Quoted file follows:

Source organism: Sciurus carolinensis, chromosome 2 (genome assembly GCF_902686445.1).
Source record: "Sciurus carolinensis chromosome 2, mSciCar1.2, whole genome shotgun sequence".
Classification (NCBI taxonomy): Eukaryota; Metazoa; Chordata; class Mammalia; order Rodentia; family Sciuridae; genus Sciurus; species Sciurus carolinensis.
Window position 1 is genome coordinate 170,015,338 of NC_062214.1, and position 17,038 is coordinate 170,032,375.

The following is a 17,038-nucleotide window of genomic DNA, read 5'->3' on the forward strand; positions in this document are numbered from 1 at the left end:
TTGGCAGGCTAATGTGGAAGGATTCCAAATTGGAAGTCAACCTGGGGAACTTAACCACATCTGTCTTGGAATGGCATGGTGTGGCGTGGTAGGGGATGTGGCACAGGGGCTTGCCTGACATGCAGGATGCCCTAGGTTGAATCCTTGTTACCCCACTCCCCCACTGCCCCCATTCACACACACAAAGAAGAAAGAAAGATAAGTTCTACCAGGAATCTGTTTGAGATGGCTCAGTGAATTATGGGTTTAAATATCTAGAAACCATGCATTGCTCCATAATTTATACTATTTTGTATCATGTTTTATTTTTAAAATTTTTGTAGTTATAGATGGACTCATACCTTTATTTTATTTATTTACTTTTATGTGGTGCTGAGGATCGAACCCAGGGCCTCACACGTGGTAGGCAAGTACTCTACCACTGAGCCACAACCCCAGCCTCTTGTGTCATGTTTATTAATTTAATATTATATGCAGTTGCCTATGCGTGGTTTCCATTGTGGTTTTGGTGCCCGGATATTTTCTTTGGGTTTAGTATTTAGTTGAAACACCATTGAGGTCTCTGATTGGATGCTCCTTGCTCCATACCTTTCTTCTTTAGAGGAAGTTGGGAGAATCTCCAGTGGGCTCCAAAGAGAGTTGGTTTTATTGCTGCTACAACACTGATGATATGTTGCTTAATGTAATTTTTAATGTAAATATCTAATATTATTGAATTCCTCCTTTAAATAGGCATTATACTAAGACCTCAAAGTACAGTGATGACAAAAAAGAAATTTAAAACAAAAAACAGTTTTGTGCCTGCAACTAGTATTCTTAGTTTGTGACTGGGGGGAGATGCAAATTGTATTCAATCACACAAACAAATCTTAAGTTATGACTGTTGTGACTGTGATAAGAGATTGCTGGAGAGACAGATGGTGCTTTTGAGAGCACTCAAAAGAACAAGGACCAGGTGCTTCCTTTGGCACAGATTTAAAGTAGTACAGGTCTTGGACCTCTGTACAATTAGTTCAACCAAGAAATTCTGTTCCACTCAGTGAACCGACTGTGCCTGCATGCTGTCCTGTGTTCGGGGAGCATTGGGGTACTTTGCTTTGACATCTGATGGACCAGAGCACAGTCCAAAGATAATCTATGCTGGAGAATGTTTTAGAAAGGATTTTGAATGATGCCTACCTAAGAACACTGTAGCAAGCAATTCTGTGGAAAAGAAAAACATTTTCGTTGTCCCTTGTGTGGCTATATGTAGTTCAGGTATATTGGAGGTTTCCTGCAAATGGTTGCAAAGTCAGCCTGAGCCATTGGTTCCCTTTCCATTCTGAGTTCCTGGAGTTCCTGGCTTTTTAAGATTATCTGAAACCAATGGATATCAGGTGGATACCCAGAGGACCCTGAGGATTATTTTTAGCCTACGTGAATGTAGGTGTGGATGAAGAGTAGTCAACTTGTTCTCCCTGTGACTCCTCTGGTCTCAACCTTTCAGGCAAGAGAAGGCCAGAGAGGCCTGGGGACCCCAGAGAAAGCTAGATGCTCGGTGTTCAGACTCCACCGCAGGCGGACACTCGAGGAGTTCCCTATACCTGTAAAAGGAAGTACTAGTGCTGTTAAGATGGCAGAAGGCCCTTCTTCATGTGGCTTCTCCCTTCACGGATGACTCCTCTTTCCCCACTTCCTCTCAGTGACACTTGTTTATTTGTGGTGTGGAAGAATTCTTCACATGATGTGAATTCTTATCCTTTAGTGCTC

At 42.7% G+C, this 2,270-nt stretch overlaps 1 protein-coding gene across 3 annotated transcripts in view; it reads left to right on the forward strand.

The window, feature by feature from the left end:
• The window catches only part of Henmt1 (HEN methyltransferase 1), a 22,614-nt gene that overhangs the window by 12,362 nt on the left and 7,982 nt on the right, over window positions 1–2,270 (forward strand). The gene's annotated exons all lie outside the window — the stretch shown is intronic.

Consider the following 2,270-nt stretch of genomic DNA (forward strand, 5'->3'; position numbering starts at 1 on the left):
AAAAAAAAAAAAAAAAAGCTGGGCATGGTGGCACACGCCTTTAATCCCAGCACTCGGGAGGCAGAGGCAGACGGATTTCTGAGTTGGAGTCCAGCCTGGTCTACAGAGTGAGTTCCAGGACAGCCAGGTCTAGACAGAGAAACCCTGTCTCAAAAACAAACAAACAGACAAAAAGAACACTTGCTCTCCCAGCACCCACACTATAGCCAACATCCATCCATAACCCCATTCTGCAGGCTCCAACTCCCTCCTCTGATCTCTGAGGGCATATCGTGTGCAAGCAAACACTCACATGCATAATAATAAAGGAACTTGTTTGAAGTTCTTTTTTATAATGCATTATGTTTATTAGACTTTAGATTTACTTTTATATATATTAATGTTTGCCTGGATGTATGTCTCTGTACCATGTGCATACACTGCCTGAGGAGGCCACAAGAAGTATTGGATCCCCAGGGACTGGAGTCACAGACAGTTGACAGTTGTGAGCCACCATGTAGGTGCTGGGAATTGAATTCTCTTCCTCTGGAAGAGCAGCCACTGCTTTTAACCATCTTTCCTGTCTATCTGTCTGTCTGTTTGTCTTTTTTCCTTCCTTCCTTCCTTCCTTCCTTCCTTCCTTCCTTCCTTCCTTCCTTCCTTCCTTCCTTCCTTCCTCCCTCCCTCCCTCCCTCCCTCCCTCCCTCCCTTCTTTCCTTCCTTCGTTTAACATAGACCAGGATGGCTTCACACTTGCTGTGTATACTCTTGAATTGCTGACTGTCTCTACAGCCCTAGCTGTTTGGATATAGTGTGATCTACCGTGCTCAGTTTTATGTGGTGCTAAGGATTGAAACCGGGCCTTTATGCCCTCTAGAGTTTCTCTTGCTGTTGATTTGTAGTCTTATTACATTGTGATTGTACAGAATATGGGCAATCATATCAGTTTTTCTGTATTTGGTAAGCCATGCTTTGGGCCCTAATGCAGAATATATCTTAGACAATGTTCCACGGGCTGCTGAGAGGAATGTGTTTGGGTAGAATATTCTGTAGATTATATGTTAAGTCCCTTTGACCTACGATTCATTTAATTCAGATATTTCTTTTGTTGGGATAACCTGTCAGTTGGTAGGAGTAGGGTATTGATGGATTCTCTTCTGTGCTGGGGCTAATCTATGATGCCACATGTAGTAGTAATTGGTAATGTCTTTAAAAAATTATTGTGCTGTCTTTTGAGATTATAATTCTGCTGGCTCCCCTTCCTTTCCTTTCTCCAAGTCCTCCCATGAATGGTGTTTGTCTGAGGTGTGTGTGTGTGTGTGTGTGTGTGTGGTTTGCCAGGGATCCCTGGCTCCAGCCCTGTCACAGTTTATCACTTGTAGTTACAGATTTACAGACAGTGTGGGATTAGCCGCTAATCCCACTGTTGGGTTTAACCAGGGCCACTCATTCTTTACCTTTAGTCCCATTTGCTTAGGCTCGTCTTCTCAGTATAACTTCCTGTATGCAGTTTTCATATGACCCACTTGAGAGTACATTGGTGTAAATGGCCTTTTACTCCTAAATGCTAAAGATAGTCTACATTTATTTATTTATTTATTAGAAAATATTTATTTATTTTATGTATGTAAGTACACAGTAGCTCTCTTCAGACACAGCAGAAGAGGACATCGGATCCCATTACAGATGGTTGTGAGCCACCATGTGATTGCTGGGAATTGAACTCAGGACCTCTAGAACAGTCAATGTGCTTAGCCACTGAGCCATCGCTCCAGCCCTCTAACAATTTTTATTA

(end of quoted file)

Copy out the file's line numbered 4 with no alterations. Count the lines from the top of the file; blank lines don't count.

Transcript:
Window position 1 is genome coordinate 170,015,338 of NC_062214.1, and position 17,038 is coordinate 170,032,375.